I think for things like fonts that have a lot of fine detail you'll want to have a variety of pre-rendered images with text, and then pick the best-matching. So buttons might change their relative shape/size from one device to another, but will generally always look nice.

Check out Mario Zerchner's Beginning Android Games for some discussion of the problems and some solutions. Note that Mario is the author of libGDX, so the book's approach mirrors the libGDX one (note they're not one-to-one, the book covers writing a library similar to libGDX, but not libGDX itself).

• Even if I select from pre-made image collections based on DPI, I don't see how I can guarantee that "this sprite MUST display as 64x64." – ashes999 Feb 29 '12 at 17:35
• I was assuming you set your OpenGL camera to match the physical display, so 1 OpenGL pixel maps to 1 display pixel. At that point a 64x64 image will show up as 64x64 on the screen. As Rudy_TM points out, you can mess with the camera mapping to get whole-screen scaling. – P.T. Feb 29 '12 at 18:14
• Okay, this looks like the "secret sauce" I was after. I'll check and let you know, thanks. – ashes999 Feb 29 '12 at 18:26

One way to do it is to define minimum aspect ratio and a maximum aspect ratio for your game. These will be the ratios that you want to support. Then you need to use a Viewport that is now provided in libGdx. The viewport will scale your world according to the settings you provide.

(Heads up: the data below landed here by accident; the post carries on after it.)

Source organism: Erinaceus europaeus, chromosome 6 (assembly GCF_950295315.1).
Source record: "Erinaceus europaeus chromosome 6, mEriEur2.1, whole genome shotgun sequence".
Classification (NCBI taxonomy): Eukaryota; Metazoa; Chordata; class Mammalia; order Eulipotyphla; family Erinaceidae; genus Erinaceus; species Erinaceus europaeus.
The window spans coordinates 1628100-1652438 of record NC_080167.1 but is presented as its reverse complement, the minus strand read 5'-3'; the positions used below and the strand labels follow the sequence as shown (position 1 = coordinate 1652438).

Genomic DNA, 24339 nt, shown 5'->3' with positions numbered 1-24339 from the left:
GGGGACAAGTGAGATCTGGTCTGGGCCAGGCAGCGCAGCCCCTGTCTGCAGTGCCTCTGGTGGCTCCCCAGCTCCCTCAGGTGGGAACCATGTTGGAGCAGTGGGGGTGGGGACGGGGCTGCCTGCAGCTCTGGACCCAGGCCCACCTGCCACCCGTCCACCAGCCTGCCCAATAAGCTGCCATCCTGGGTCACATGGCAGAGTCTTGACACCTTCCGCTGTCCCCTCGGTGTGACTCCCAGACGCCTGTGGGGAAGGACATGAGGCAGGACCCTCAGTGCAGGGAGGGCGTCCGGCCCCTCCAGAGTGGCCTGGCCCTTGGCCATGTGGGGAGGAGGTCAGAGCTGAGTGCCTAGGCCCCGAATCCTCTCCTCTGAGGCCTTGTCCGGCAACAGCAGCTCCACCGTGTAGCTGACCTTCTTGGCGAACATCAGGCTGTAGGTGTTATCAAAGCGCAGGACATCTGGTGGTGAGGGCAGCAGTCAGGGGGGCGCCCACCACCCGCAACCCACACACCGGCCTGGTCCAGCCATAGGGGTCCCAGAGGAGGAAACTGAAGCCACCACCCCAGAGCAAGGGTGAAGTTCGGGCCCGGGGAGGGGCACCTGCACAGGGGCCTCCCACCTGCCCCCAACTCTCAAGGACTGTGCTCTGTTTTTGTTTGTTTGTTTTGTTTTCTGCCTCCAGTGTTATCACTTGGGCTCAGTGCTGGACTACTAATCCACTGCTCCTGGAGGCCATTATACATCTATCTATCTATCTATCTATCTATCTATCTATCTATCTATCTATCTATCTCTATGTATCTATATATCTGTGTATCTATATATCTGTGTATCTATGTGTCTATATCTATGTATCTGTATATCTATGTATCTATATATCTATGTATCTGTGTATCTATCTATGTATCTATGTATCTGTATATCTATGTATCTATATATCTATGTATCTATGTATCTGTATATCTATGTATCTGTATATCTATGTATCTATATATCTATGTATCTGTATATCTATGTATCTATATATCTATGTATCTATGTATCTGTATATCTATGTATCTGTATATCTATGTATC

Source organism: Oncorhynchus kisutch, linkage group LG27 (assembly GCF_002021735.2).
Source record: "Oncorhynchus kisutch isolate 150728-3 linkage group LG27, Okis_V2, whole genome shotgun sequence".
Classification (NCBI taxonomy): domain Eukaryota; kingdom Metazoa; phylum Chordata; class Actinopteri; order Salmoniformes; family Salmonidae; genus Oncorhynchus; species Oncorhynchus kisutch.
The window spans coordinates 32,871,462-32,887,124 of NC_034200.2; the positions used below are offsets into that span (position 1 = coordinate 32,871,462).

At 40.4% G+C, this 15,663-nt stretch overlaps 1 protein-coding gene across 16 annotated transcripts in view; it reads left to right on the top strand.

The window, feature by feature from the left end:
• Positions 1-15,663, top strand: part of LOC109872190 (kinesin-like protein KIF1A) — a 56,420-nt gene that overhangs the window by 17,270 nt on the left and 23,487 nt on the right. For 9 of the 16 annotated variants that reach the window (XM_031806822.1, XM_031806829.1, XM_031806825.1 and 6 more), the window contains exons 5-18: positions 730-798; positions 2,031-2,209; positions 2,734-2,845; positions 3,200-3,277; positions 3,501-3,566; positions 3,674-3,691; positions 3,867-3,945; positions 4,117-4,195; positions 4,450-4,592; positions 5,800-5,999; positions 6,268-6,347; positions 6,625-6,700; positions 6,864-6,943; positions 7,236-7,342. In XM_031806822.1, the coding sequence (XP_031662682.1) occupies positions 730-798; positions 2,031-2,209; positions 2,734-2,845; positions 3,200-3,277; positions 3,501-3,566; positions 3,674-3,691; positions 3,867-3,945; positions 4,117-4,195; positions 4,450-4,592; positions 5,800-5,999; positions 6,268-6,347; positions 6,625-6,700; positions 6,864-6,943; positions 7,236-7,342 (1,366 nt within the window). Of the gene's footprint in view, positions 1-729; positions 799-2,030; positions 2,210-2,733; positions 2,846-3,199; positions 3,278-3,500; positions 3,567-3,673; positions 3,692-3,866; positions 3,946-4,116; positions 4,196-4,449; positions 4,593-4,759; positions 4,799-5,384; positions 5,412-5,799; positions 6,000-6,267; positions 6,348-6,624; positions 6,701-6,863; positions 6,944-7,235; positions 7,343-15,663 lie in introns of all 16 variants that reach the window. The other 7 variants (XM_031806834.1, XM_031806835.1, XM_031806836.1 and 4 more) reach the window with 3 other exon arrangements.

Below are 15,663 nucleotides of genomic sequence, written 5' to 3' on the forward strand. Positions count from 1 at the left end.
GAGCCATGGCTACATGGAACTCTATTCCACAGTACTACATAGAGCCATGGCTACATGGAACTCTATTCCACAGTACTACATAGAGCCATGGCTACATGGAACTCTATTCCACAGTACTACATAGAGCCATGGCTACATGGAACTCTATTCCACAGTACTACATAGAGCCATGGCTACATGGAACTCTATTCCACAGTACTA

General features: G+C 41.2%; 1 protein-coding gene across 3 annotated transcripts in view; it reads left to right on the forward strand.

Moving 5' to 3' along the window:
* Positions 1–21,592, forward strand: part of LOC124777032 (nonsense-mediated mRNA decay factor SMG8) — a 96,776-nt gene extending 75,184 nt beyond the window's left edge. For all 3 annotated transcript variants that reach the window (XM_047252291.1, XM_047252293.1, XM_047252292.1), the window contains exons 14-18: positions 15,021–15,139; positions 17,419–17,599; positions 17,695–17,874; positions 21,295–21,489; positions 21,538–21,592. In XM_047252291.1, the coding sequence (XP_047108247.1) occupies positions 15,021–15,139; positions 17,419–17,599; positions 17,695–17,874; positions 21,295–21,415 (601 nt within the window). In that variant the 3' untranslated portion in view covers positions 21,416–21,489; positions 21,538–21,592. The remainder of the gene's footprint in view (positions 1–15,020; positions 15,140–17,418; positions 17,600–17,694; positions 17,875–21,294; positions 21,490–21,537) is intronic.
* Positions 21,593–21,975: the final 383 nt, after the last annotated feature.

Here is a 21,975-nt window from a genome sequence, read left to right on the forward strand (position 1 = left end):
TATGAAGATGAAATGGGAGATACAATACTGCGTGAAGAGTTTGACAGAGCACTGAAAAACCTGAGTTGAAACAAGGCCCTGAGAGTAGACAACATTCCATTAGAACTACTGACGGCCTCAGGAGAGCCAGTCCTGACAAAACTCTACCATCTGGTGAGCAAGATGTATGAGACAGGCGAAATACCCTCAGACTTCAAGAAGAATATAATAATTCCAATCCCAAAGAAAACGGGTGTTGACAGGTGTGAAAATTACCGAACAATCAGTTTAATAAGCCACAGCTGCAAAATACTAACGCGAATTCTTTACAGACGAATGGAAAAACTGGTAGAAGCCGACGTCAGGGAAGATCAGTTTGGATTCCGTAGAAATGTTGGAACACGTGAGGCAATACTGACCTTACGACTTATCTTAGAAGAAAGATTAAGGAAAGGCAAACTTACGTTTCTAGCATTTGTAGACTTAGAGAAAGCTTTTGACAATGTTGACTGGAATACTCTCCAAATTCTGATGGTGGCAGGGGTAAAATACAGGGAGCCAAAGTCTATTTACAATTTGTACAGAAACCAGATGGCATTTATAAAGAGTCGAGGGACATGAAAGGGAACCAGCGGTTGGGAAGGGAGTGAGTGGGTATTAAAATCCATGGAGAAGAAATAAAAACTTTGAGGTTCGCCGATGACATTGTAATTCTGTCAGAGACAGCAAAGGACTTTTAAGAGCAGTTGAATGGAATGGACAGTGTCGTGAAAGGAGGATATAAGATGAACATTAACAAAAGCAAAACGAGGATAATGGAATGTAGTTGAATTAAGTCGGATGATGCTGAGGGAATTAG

There are several types of viewports and you need to select the one that is most appropriate for your game.

You can use ExtendViewport for example and fix either your height or width and calculate the other. Then you need to make sure that all graphics can be seen in your minimum aspect ratio. The extend viewport will scale your graphics to the correct aspect ratio without distorting the graphics. However the ExtendViewport works by adding additional space to your world so you should also provide graphics for backgrounds for example that cover your whole extend of covered aspect ratios, when the world is smaller than your maximum aspect ratio the extra part of the graphics won't be shown.